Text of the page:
[Congressional Record Volume 146, Number 118 (Thursday, September 28, 2000)]
[House]
[Pages H8436-H8437]
From the Congressional Record Online through the Government Printing Office [www.gpo.gov]




            URGING LEADERSHIP TO GIVE H.R. 4541 FULL HEARING

  The SPEAKER pro tempore. Under a previous order of the House, the 
gentlewoman from New York (Mrs. Maloney) is recognized for 5 minutes.
  Mrs. MALONEY of New York. Mr. Speaker, last week's announcement by 
President Clinton that the Federal Government would swap 30 million 
barrels of oil from the Strategic Petroleum Reserve was welcome news to 
myself and many other Members from the Northeast. I remember all too 
well the effect that last winter's dramatic spike in heating oil prices 
had on my constituents' heating bills. While the OPEC countries should 
do the right thing and increase supplies, here on Capitol Hill 
lobbyists are working behind the scenes to increase their companies' 
bottom lines at the expense of the public and taxpayers.
  I want to take this opportunity to bring to the attention of my 
colleagues an important piece of energy legislation that may soon be 
placed on suspension. The Commodity Futures Modernization Act of 2000, 
H.R. 4541, which was passed by the Committees on Banking and Financial 
Services, Commerce and Agriculture. This is important legislation for 
our Nation's financial services and our economy in general.
  I am concerned that a provision excluding trading in energy 
derivatives from proper regulation has been added to this legislation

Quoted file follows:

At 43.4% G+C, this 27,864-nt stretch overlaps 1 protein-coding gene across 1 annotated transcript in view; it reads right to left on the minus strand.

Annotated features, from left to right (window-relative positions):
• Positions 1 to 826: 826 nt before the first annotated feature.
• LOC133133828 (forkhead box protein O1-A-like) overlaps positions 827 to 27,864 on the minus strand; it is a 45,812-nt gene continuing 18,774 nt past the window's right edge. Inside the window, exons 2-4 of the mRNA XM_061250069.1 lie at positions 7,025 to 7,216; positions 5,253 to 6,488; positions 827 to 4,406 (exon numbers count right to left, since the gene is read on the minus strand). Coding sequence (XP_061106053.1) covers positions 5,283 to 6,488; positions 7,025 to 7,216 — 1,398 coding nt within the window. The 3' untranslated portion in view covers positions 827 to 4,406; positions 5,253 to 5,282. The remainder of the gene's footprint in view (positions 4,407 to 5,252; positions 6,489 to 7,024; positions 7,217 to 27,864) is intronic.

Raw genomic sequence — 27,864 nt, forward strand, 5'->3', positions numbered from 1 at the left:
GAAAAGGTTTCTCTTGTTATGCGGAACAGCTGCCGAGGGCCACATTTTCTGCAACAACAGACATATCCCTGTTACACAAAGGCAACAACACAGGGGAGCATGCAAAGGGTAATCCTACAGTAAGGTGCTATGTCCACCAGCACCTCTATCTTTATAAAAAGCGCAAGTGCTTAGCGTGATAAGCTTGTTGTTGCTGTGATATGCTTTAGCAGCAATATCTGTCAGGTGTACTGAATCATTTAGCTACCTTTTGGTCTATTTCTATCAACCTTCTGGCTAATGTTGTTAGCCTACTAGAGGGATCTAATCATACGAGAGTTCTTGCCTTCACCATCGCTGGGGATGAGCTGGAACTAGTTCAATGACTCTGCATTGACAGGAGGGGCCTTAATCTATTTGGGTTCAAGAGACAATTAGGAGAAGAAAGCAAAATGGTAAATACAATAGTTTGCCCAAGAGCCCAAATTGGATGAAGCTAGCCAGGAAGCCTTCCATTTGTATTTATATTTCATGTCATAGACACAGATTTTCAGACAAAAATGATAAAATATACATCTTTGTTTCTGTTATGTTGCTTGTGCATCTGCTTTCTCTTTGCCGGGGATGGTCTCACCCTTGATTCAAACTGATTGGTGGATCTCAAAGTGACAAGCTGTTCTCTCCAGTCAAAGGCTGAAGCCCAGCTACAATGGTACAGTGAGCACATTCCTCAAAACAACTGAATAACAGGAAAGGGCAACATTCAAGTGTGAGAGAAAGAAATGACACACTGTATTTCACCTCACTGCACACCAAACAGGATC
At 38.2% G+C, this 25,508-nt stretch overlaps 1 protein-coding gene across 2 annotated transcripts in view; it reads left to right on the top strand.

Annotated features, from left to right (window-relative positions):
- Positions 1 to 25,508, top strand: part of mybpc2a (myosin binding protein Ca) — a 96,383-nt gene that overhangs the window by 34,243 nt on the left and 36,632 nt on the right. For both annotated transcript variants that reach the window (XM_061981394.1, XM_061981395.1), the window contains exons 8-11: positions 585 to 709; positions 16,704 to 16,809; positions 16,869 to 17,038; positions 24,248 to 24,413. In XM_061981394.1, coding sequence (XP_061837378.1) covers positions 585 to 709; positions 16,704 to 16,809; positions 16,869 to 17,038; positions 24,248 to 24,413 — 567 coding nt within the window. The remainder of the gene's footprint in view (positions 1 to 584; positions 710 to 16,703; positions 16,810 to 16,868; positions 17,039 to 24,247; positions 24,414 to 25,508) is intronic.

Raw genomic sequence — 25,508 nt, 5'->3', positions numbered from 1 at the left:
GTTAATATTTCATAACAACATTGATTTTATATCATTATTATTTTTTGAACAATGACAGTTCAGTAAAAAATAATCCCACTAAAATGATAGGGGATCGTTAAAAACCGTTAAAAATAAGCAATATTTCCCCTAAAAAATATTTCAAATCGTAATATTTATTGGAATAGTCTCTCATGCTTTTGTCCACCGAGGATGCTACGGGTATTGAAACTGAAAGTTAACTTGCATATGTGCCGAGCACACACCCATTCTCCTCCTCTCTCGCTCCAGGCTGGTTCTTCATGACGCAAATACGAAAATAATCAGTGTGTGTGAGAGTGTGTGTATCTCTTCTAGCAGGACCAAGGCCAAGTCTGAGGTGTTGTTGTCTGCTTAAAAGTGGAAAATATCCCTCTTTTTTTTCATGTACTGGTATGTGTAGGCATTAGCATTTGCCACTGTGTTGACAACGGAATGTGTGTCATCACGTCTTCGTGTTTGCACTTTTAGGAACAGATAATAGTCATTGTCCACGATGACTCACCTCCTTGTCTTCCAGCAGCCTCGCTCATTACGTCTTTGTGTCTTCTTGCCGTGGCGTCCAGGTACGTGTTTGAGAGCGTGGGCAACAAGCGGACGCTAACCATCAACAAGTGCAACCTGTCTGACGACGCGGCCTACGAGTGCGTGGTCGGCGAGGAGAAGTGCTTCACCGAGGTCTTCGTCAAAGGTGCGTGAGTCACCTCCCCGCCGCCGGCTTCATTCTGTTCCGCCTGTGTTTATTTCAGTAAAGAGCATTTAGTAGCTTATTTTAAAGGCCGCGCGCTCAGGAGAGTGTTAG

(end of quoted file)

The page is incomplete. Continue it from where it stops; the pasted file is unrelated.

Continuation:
and that the House may not have an opportunity at this late date to 
debate this provision. The legislation, as reported by the Committee on 
Banking and Financial Services, increases the legal certainty of 
financial derivatives by excluding them from regulation by the 
Commodity Futures Trading Commission. These financial instruments are 
used by financial institutions and large businesses to offset interest 
rates, foreign currency, credit and other risks. When used by qualified 
investors, financial derivatives can reduce risk and increase the 
efficiency of the economy.
  In drafting the Commodity Futures Modernization Act, the House 
committees closely followed the recommendations of the report of the 
President's working group on financial markets. The working group, 
comprised of the Federal Reserve, SEC, OCC, and CFTC, produced its 
report after months of study of the derivatives market. A central 
recommendation of the working group was that the exclusion from CFTC 
regulation should be limited to financial derivatives. Financial 
derivatives are based on underlying commodities of infinite supply, 
such as interest rates.
  CFTC Chairman William Rainer elaborated on this distinction before 
the House Committee on Agriculture, and I quote,

       H.R. 4541 diverges, however, from the President's 
     recommendations by codifying an exemption for most provisions 
     of the Commodity Exchange Act for transactions in energy and 
     metal commodities. In recommending an exclusion from the CEA 
     for financial derivatives, the working group differentiated 
     between trading financial products and nonfinancial products.

  Continuing, he said,

       The CFTC has already exempted many types of energy trading 
     from the provisions of the Commodity Exchange Act. But the 
     exemption for energy commodities included in H.R. 4541 
     expands the scope.

[[Page H8437]]

                              {time}  1430